The great advantage of states is that they are not just things—not only visualizations in the minds of fourth graders memorizing state capitals and a few others who identify with the shape of their sub-federal territory. No, states are more than even that. They are constitutionally mandated and historically structured (not to mention relatively unchanging) things. Like it or not, they are out-there. They don't change...much, and they have their own legal systems, legislative bodies, and, well, histories. Don't kid yourself. This matters. Yes, occasionally a colonial and nationally nascent "Virginia" becomes Virginia-and-West Virginia, but it took a civil war to bring that about.  

With only a few exceptions, states are states. They have continuity. 

Congressional districts have only a little...hardly any, really. They are just fragments of history, continuity, place, and pride.

That is because their borders change every ten years. Some times it is minimal, and (to be fair) large chunks of territory are generally lumped together in the same region, such as Minnesota's seventh and eighth districts (northwest and northeast, respectively). If Minnesota lost a congressional seat because of population loss in the north, it is likely that these two districts would fuse. Even so, they would be north. Mostly like-minded voters would continue to be linked. Mostly. What I am trying to say here, to accommodate the argumentative poli-sci student in the room, is that there is some continuity. I acknowledge that. 
[d] Continuity RF

There is some.

Now let's get to the heart of the matter. There is only some continuity. The reality is that congressional districts are the result of a bunch of beer-bellied (and occasional tea-totaling) legislators who keep changing the boundaries in the hopes of providing a few more votes for their parties. Gerrymandering. It is a ridiculous exercise that takes place in every state (except the ones too small—or, better put—lacking in population) for more than one representative) right after the results from every decade's census comes in. North Dakota doesn't have to worry about such nonsense. It has fewer than 750,000 people (for now). As for the rest, it is a...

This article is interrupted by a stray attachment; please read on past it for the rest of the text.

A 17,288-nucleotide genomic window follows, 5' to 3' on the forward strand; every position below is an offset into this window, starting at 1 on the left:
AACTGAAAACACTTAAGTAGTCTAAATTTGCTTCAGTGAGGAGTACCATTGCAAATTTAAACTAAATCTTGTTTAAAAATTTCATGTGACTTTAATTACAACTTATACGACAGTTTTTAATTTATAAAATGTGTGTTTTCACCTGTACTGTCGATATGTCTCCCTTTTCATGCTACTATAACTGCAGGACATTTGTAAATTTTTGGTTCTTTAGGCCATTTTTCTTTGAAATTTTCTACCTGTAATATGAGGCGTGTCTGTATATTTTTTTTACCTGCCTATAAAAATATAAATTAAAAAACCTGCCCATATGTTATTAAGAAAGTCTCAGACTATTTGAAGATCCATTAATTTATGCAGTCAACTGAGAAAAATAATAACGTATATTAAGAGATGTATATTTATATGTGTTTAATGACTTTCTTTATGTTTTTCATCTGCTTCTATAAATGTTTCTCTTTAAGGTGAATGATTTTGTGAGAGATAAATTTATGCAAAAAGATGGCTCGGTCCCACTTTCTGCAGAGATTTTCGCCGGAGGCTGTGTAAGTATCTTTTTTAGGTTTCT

It is a circus. 

Do we really need that? Do we really need fifty decennial circuses for, say, Georgia and Oregon to redraw their congressional borders? Well, for the House of Representatives, we do. There are only 435 seats, and the country gets reconfigured by district every ten years. According to our strange blend of state and federal powers, that is up to the state legislatures. The real question for us as we proceed is this. Do we really want to bring presidential politics into the realm of state legislative gerrymandering. Do we really want to take the sphere we call "Georgia" (sixteen electoral votes) and shape the Electoral College on the way that its state legislators draw their fourteen little 750,000-vote units (and two senatorial seats? Do we really want to go there. Think about it. I have my answer.
[e] Entity RF

Nope. I'm throwing my cards on the table. I'm out. Damn. I thought this was going somewhere, and it has come to naught.

Georgia is a thing, an entity. Let us call it state.  

A congressional district is different in kind; it has borders that are redrawn every decade. "State" and "congressional district" are not even close to the same things. We have run into a brick wall again. That frustrating Electoral College just keeps on persisting, despite our attempts to abolish it. This is a whole lot more difficult than I ever would have thought when we started the series two weeks ago (I can't even imagine what the New York Times was thinking yesterday in arguing for the relative "simplicity" of the popular vote). 

We'll pick up from here as we (now) race toward our conclusion tomorrow. This has been a long, red-clay Georgian road, hasn't it? See you tomorrow.

This is one post in a multi-part series on the American Electoral College. Click below for the others.
Electoral 1       Electoral 2        Electoral 3        Vote!                 Clearing        Electoral 4        Electoral 5          
Electoral 6       Electoral 7        Electoral 8        Electoral 9        Electoral 10   Electoral 11      Electoral 12
Electoral 13     Electoral 14

No comments:

Post a Comment